At the beginning of the play, we learn that Bassanio is eagerly desirous of going to Belmont, Portia's home. In his conversation with Antonio in Act 1, Scene 1, he makes it clear that he wishes to woo her and win her hand in marriage. He describes her in glowing terms and says that she is more beautiful than beautiful and that she possesses "wondrous virtues." He also mentions that Portia has shown an interest in him.
It seems odd, though, that the first thing Bassanio mentions about Portia is that she is "richly left." He also focuses his conversation on her physical attributes and the fact that her value is known far and wide. He does not once mention how he actually feels about her. The impression is created that Bassanio's primary interest in her is linked to her enormous wealth. As the sole heir to her deceased father's fortune, Portia is exceedingly rich.
We also learn that Bassanio is a spendthrift who consistently borrows money that he hardly ever repays. He apologizes to Antonio for not having paid his bills and promises to repay all his outstanding debts, plus the one he is about to make if Antonio decides to assist him in his venture. He sweet-talks Antonio by telling him that he has to compete against many other wealthy suitors and wishes that he has the means to do so. At the end of the scene, the kindhearted and generous Antonio asks Bassanio to inquire from whom he can make a loan on the basis of a surety that he, Antonio, will provide.
Bassanio is clearly a wastrel who enjoys the good life without considering the consequences of his prodigality. He is described as a scholar and a soldier and cannot be earning much to support his flamboyant lifestyle. Marriage to Portia will provide him access to even greater indulgences and a better life than the privileged, albeit parasitic, one that he has been living so far. Bassanio's interest in Portia seems, especially in the early parts of the play, more economic than romantic.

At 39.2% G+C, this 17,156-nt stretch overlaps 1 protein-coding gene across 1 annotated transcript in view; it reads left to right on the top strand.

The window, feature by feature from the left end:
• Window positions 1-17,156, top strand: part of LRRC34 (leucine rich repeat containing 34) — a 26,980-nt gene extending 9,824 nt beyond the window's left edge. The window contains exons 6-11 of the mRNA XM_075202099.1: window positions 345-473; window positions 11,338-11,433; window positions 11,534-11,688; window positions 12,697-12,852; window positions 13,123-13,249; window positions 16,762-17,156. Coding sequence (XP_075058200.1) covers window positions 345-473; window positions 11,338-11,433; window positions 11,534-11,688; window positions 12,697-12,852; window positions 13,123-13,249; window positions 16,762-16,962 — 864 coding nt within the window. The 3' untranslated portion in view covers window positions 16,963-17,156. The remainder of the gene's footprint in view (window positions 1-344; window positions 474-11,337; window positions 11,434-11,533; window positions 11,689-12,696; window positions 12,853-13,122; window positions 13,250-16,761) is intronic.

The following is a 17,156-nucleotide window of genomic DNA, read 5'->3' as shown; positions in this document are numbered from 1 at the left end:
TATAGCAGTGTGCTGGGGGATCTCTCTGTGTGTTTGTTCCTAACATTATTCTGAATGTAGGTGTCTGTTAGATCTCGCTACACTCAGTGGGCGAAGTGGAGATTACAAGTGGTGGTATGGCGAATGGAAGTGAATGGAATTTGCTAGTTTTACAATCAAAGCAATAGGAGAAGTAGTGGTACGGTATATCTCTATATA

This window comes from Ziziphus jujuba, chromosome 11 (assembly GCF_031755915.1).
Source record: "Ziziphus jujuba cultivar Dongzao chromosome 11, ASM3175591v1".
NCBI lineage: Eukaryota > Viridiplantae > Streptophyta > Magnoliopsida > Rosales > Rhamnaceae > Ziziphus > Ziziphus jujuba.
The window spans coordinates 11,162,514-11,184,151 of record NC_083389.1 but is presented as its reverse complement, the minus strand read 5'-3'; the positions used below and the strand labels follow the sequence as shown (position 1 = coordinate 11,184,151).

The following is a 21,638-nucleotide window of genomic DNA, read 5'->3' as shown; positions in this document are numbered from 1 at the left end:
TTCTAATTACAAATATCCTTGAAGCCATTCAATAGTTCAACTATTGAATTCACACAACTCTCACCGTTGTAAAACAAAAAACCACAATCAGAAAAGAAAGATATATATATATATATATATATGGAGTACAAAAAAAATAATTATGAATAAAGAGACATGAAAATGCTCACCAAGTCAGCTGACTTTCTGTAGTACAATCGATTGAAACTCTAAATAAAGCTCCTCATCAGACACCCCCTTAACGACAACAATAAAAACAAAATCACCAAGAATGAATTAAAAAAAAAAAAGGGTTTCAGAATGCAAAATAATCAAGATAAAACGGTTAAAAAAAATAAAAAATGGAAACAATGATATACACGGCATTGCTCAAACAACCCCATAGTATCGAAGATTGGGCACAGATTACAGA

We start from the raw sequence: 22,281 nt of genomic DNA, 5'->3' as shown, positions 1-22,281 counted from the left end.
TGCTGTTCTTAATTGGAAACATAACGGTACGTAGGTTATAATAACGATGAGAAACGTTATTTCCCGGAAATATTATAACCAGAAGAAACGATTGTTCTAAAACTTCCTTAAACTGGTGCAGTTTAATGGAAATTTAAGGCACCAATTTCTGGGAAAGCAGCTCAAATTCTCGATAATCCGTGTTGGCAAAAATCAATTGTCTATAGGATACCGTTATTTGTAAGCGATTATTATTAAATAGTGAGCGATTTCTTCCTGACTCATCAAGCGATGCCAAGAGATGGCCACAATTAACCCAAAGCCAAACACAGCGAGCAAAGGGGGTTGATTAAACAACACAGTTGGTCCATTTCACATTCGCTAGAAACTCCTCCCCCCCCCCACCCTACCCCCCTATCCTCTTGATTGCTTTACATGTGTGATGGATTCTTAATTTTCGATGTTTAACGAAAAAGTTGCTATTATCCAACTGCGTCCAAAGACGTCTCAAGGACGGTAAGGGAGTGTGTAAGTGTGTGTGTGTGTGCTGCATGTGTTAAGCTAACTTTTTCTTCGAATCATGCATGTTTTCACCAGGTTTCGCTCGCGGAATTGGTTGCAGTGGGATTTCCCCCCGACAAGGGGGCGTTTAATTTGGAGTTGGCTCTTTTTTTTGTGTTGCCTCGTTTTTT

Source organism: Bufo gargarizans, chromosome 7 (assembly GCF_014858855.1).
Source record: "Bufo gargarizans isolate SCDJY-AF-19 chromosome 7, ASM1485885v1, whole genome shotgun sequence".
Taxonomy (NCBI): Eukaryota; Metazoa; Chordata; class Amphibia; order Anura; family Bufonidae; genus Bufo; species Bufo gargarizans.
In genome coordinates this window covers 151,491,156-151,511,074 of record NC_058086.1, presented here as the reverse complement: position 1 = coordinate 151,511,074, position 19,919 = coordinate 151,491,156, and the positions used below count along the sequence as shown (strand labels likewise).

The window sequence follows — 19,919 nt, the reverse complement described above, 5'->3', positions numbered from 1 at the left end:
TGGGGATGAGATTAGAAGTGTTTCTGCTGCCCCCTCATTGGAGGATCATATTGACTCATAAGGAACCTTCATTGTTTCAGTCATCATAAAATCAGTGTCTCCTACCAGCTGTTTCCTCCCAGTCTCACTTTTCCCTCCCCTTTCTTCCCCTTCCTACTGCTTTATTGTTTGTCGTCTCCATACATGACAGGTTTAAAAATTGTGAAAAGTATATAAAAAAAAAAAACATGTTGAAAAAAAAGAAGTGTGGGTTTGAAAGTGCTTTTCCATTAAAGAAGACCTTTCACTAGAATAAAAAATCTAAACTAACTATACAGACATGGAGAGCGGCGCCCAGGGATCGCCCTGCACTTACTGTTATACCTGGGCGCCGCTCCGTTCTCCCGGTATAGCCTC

Portia, in contrast, seems to be truly smitten with Bassanio. During her conversation with Nerissa in Act 1, Scene 2, she exposes her sentiments by agreeing with her that he is "best deserving a fair lady." Later, in Act 3, Scene 2, when talking to Bassanio, she, in convoluted language, essentially tells him that she is all his, and that even though she does not yet officially belong to him she actually does (in her heart). Bassanio expresses a similar sentiment about her. The difference between the two is that his declaration is not as direct as hers, and he uses a very roundabout way of expressing his affection.
When Bassanio chooses the right casket, Portia joyously pours out her commitment to him in a fairly long speech. She gives him a ring to seal their union and asks that he never remove it. Bassanio is somewhat overwhelmed by her outpouring and promises that only death would part him from her gift. Bassanio, in spite of what he says, does not, even at this juncture, sound entirely convincing.
Portia later displays her absolute commitment when she offers to pay all Antonio's debts. She is prepared to help out her fiance's best friend out of love for Bassanio. She later goes as far as disguising herself as a lawyer and defending Antonio against the malicious Shylock's claim for restitution. She essentially saves Antonio's life and humbles Shylock by cleverly using the law against him.
In the final scene of the play, Portia's farce about the ring that she had given Bassanio drives him almost to his wits' end. He apologizes profusely about having given the ring to the lawyer (Portia herself) who had saved his friend's life and begs her to understand. It becomes clear, once again, that Bassanio is prone to making promises he cannot keep. He has, essentially, pledged his life to retain the token of Portia's affection but gives it away at the first opportunity. He has been making similar promises to Antonio. Portia, however, relents when Antonio intervenes, and she forgives Bassanio his indiscretion and explains the whole story about her and Nerissa's disguises.